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Avro Arrow Introduction

Avro Canada CF-105 Arrow

This Avro Arrow Information is from / Discovery Channel Canada and the National Aviation Museum. For a more detail look into the Avro Arrow check out there dedicated site on the matter

Intended to replace the Avro CF-100, the Avro CF-105 Arrow was a technical masterpiece at the forefront of aviation engineering during its time. The Canadian government believed, however, that the manned bomber threat was diminishing and that air defence could be better handled by unmanned BOMARC missiles. The contract was cancelled on Feb. 20, 1959 while test flying was still in progress. By then five Arrows had flown. The government ordered all completed Arrows, related documentation, and equipment destroyed.

Sleek, elegant, and the stuff of mythology, the Avro Arrow is still alive in print and in memory. The Arrow met most of its performance requirements while flying with less powerful engines. One of the Canadian-made Iroquois engine designed for the Arrow was flight-tested attached to the rear fuselage of a Boeing B-47, but never powered the Arrow. At 34 tons, the Arrow was equivalent in weight to its ancient Avro relative, the Lancaster bomber.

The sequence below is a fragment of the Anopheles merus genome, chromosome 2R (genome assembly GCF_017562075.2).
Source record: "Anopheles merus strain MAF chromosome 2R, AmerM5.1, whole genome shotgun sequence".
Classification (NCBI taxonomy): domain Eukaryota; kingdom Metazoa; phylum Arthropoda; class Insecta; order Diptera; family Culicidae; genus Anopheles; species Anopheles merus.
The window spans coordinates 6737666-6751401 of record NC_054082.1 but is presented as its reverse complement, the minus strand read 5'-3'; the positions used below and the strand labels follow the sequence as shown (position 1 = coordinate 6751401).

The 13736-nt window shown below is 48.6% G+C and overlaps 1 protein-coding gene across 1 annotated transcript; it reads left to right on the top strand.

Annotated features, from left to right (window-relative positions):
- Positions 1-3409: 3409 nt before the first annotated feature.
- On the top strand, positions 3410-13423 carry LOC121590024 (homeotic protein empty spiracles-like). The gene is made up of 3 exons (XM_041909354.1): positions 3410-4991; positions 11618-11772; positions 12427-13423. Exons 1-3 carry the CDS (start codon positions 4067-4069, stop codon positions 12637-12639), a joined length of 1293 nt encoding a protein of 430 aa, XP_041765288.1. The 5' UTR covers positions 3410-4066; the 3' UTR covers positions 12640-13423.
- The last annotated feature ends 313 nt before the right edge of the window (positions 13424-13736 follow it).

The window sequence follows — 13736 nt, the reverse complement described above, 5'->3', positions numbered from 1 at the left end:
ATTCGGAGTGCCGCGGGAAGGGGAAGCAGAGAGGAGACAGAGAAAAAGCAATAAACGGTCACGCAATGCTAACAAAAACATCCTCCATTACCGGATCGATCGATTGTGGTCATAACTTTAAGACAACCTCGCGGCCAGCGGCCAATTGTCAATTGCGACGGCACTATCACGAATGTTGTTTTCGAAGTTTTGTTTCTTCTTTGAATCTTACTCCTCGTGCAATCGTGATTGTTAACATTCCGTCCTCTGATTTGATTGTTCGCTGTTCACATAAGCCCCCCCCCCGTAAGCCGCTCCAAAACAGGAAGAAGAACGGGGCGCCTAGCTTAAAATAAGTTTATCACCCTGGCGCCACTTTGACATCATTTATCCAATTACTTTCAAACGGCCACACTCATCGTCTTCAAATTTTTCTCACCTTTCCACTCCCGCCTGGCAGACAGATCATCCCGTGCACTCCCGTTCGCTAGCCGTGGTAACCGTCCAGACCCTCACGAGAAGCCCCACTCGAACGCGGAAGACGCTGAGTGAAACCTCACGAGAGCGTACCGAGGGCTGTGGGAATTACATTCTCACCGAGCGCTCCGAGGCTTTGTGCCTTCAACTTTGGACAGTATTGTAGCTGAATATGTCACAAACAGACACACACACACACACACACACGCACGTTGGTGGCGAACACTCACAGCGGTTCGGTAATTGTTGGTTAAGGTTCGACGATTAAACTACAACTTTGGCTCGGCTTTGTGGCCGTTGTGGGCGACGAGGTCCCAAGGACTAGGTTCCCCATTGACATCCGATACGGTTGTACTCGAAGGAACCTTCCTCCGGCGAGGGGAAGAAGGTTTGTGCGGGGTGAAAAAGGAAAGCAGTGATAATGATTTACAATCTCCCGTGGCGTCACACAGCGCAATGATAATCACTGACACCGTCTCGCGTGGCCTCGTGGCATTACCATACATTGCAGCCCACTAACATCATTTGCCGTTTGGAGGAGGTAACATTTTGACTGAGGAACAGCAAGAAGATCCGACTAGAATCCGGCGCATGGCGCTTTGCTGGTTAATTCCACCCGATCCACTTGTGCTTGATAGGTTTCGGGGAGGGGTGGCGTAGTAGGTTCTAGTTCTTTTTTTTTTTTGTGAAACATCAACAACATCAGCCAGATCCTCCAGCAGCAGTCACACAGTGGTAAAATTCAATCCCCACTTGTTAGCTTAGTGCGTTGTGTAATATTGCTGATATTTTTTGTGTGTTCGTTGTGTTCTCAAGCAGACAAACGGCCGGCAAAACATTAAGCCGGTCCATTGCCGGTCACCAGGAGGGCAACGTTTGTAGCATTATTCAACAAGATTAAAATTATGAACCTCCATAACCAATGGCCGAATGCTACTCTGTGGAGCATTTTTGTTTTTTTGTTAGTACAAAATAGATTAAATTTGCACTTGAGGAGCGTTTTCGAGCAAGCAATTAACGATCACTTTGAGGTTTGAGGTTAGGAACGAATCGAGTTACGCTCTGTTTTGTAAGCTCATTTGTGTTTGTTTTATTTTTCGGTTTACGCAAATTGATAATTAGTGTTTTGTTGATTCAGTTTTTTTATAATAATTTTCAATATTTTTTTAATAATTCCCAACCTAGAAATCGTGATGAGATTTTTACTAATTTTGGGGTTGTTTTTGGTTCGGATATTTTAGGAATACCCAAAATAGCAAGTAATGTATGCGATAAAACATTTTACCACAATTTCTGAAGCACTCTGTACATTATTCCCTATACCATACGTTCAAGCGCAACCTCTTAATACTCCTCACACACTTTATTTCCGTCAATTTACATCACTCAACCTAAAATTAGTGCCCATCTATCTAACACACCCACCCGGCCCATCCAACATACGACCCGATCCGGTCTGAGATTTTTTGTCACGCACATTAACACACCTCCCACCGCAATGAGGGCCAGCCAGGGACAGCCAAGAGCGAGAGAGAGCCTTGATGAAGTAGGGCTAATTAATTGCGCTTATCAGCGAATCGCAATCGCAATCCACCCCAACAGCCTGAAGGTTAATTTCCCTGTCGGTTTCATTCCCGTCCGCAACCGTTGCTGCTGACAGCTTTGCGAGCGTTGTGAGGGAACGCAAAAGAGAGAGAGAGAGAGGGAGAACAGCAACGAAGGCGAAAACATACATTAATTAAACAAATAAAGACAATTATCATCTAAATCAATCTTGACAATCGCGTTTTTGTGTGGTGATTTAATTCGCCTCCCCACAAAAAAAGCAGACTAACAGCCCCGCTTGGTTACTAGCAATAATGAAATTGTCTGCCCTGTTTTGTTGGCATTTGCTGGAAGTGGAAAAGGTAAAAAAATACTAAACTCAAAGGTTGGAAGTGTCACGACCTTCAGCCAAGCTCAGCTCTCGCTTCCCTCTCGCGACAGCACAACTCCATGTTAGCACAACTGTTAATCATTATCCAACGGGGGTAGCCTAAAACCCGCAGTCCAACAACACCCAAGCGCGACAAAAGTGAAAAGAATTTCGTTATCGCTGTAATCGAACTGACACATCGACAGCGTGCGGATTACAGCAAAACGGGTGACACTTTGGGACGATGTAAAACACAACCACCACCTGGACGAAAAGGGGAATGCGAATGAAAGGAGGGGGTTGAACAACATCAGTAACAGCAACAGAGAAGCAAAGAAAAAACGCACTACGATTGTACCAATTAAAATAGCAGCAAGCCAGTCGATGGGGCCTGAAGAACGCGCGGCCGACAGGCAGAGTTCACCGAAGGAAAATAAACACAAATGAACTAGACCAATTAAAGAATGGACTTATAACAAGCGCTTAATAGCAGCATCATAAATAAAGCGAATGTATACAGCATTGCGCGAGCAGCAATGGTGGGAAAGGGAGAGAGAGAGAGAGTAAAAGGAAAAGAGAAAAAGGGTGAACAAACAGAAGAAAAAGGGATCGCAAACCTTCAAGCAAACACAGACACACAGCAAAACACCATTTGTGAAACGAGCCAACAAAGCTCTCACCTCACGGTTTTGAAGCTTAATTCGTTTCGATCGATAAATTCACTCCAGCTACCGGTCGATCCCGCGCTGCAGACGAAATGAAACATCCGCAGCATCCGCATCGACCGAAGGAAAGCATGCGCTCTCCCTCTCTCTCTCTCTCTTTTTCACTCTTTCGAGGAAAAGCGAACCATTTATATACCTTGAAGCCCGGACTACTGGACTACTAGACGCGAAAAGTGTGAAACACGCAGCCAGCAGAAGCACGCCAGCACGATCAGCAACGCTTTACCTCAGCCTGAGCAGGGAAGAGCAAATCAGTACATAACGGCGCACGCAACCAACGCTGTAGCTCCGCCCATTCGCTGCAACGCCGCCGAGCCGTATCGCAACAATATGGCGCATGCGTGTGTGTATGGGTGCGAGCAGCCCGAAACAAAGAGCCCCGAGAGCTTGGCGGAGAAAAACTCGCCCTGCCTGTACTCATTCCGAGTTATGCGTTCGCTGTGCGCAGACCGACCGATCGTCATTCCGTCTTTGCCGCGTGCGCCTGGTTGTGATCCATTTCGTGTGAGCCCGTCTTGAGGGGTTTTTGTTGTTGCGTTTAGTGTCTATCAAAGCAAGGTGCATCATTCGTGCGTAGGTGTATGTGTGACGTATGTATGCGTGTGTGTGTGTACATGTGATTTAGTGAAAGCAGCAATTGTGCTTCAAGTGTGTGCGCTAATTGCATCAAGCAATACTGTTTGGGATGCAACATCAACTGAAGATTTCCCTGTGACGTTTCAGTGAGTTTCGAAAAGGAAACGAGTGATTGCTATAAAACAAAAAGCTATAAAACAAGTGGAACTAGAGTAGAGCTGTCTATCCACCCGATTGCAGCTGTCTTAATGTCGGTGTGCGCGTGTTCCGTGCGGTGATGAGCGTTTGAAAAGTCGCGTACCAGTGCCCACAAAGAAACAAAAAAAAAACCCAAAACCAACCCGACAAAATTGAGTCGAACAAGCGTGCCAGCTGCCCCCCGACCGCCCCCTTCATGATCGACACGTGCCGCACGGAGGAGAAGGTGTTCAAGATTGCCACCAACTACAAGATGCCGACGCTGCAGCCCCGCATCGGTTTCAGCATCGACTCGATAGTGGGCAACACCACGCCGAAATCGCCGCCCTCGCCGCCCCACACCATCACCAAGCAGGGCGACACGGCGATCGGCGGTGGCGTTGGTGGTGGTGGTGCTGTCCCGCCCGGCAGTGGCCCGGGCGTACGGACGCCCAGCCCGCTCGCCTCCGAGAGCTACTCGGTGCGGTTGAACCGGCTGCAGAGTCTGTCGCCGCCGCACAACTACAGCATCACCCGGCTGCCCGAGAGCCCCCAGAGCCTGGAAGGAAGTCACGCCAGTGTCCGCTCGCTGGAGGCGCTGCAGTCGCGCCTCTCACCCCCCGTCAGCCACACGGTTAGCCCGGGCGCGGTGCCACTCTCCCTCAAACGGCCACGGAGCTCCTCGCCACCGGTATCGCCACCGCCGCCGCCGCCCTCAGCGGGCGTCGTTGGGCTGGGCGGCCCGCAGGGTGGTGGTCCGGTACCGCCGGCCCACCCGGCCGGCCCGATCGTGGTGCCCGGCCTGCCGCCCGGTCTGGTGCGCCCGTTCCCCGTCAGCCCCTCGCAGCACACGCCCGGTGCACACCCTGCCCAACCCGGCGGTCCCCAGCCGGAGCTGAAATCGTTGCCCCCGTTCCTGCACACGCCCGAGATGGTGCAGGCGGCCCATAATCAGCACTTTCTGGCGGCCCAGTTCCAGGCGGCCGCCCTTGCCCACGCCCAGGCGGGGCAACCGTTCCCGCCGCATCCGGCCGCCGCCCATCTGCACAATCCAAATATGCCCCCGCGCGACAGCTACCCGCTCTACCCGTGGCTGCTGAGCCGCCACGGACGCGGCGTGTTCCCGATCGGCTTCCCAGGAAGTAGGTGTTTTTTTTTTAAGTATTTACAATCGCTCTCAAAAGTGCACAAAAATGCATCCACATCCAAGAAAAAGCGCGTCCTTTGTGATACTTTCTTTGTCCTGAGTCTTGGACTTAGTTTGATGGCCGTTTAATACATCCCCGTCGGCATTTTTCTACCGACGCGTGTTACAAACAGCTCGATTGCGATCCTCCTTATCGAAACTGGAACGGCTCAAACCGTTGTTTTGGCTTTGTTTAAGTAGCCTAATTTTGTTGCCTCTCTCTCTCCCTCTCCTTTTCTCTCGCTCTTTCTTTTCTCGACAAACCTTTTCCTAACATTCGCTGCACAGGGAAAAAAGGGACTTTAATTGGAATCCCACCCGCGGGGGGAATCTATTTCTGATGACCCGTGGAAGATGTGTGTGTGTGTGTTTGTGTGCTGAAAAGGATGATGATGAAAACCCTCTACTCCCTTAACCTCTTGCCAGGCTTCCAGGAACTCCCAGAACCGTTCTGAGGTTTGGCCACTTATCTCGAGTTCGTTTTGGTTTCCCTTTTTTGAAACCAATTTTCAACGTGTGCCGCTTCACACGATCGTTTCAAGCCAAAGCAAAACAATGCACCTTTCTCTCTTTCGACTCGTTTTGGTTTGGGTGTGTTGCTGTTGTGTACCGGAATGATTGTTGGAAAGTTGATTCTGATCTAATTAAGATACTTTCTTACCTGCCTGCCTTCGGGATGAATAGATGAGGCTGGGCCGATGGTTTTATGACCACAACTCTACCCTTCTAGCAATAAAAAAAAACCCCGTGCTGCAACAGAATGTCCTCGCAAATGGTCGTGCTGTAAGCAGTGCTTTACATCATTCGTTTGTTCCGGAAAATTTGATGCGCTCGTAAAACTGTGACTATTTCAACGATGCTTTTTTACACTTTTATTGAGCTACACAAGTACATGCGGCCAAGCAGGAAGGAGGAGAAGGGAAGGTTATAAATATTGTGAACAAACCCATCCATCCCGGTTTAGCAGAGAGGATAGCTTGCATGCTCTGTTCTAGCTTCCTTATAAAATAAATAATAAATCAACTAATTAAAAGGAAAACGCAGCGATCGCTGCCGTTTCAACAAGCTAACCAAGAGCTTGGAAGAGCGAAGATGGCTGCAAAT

• Wing Span: 50 ft (15.2 m)
  • Length: 85 ft 6 in (26.1 m)
  • Height: 21 ft 3 in (6.5 m)
  • Weight, Empty: 43,960 lb (19,935 kg)
  • Weight, Gross: 62,431 lb (28,319 kg)
  • Cruising Speed: 701 mph (1,128 km/h)
  • Max Speed: 1,524 mph (2,453 km/h)
  • Rate of Climb: 50,000 ft (15,240 m)/4 min 24 sec
  • Service Ceiling: 58,500 ft (17,830 m)
  • Range: 820 mi (1,330 km)
  • Crew: two
  • Power Plant: two Orenda Iroquois axial flow turbojet engines, 26,000 lb (11,791 kg) static thrust, with afterburner

Published on: 2004-08-05 (24237 reads)

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